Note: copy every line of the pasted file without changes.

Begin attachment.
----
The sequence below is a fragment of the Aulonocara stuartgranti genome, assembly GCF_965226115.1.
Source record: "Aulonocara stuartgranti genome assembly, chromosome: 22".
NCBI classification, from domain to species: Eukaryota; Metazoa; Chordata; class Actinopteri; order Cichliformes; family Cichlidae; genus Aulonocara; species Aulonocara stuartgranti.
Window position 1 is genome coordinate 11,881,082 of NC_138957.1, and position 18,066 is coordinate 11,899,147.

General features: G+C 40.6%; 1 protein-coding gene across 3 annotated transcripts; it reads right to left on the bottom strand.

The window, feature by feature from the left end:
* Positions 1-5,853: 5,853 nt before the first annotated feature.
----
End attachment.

The sequence below is a fragment of the Aulonocara stuartgranti genome, assembly GCF_965226115.1.
Source record: "Aulonocara stuartgranti genome assembly, chromosome: 22".
NCBI classification, from domain to species: Eukaryota; Metazoa; Chordata; class Actinopteri; order Cichliformes; family Cichlidae; genus Aulonocara; species Aulonocara stuartgranti.
Window position 1 is genome coordinate 11,881,082 of NC_138957.1, and position 18,066 is coordinate 11,899,147.

General features: G+C 40.6%; 1 protein-coding gene across 3 annotated transcripts; it reads right to left on the bottom strand.

The window, feature by feature from the left end:
* Positions 1-5,853: 5,853 nt before the first annotated feature.